Today we are pleased to launch a new HHS viral hepatitis website that will support our work across federal agencies and with partners across the nation to fight viral hepatitis.  This is an important step in our efforts to raise greater awareness about viral hepatitis prevention, testing, care and – in the case of hepatitis C – cure, among policy makers, healthcare providers, at risk populations, and the public.

Acting Assistant Secretary for Health Dr. Karen DeSalvo said, “With this new site, we are seeking to provide users with easy access to information about viral hepatitis and the federal response, highlighting the Viral Hepatitis Action Plan and sharing federal resources, policies, and programs from across government. Community stakeholder contributions and examples will be among the first enhancements to this evolving online resource.”

The new site features information about hepatitis B and hepatitis C and provides visitors with quick access to online tools that can help assess a person’s risk, find hepatitis A and hepatitis B vaccines, and locate hepatitis C services. In addition, the site provides information about the Viral Hepatitis Action Plan, which guides our nation’s response to viral hepatitis, and provides links to relevant federal polices and guidelines.  It also will be the new home for blog posts about viral hepatitis and the Action Plan previously featured on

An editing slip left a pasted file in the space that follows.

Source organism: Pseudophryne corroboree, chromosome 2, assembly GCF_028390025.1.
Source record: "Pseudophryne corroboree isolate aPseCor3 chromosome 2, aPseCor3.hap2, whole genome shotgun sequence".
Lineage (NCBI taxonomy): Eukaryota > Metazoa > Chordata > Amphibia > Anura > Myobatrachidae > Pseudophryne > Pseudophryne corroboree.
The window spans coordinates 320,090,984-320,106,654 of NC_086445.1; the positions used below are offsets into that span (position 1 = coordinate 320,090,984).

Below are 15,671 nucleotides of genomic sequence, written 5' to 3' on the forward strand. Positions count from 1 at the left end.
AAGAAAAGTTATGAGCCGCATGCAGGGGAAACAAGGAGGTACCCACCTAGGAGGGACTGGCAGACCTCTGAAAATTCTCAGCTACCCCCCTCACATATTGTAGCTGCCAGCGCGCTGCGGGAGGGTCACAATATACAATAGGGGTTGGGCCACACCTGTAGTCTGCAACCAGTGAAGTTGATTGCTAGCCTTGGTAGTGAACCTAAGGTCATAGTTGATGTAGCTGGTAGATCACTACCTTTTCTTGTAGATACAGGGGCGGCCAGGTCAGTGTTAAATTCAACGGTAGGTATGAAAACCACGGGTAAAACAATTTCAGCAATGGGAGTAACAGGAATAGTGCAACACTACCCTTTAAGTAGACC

We will continue to expand the site in the coming months, adding both more sections and content. We hope you’ll visit often, and we welcome your feedback along the way.

A special thanks to our colleagues in the HHS Office of the Assistant Secretary for Public Affairs’ Web Communications Division who developed the new site in collaboration with Miguel Gomez, Oskian Kouzouian, and Corinna Dan from my office. This is an excellent example of breadth and variety of agencies working to combat viral hepatitis.

Along with the new viral hepatitis web site, we are debuting a new Twitter account:@HHS_ViralHep. This new handle will extend our efforts to share federal hepatitis resources and the Viral Hepatitis Action Plan, and engage with community members.

Richard Wolitski, Ph.D., is Acting Director, Office of HIV/AIDS and Infectious Disease Policy, U.S. Department of Health and Human Services; This post was reprinted from, May 19, 2016.